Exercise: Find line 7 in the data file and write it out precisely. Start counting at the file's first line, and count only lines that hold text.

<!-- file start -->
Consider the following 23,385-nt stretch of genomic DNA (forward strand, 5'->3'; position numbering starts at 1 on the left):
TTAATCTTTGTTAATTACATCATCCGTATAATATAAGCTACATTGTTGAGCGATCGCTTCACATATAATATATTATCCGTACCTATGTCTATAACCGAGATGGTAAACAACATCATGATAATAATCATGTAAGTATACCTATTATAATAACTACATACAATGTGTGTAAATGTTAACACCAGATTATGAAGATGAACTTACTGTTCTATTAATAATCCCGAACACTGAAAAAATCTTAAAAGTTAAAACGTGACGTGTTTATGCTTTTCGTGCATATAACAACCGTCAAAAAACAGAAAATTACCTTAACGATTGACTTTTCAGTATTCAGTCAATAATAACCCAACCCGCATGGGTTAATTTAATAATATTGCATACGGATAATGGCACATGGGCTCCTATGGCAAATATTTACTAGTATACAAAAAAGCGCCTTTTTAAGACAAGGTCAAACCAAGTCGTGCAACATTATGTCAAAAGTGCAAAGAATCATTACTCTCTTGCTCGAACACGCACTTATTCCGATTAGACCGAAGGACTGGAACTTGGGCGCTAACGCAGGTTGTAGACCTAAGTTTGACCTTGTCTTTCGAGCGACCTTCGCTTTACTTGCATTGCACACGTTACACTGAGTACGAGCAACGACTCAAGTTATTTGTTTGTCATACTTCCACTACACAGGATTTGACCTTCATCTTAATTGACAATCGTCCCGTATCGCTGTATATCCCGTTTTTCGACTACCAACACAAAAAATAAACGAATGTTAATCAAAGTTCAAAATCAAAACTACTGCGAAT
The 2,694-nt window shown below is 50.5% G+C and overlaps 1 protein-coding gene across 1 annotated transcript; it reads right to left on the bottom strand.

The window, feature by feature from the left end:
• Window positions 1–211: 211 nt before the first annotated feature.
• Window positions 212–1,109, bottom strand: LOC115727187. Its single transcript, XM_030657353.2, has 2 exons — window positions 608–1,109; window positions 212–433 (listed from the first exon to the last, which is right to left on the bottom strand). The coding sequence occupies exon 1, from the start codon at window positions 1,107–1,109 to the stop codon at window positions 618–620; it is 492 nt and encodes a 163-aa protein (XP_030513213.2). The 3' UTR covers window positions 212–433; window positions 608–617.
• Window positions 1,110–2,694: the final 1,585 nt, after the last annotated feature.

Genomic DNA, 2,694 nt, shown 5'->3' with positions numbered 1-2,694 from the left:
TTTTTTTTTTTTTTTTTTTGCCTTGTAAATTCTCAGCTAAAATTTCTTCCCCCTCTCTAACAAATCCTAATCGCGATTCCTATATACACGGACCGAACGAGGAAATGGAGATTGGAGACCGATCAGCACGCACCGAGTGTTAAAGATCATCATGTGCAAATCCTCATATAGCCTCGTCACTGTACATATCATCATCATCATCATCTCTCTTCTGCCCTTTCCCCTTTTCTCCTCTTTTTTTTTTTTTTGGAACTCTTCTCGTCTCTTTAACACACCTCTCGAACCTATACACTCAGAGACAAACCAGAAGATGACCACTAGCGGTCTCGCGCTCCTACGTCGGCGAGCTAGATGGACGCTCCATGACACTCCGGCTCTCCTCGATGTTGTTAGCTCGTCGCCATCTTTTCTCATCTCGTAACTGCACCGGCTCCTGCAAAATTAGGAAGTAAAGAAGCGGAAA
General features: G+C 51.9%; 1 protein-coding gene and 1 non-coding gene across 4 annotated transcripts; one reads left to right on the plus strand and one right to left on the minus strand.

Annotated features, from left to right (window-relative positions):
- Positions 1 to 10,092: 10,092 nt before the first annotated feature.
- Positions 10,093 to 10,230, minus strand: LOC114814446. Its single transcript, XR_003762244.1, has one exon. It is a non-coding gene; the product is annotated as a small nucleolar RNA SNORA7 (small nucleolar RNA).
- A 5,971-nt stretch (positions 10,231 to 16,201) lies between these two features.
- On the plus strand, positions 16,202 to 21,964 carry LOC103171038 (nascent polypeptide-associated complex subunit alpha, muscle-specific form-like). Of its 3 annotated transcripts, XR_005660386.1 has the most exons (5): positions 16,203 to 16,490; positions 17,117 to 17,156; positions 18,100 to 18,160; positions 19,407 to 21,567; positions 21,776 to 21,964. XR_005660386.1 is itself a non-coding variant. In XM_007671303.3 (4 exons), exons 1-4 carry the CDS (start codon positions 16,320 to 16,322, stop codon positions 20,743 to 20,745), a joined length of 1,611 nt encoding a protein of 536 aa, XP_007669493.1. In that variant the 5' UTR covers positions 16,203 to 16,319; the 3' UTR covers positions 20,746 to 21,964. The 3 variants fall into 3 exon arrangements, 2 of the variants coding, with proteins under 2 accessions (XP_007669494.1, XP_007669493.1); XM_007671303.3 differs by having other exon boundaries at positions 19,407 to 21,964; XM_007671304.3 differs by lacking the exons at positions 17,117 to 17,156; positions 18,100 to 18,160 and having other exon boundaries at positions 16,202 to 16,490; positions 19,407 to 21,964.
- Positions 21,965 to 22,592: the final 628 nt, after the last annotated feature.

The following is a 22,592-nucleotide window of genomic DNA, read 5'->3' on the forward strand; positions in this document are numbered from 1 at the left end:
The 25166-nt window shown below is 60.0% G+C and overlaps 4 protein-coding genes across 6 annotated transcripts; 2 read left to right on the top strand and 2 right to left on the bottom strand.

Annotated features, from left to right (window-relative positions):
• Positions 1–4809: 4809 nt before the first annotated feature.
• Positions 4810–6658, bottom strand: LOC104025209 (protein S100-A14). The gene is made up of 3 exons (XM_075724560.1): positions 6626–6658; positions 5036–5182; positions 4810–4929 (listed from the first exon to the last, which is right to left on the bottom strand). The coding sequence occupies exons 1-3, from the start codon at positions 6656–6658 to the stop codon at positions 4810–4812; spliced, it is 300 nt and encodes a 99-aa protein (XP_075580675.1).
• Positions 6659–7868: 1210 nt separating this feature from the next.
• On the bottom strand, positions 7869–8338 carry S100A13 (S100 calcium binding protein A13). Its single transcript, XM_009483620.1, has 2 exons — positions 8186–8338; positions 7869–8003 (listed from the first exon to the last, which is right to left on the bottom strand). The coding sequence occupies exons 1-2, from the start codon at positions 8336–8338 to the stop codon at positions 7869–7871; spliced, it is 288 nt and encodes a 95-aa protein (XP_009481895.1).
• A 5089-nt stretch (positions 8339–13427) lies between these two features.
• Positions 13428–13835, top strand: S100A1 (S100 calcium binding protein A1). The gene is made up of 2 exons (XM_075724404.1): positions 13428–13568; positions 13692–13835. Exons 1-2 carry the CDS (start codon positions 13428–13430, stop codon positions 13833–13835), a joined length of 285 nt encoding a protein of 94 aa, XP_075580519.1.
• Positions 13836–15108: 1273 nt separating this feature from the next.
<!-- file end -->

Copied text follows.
• Window positions 1,110–2,694: the final 1,585 nt, after the last annotated feature.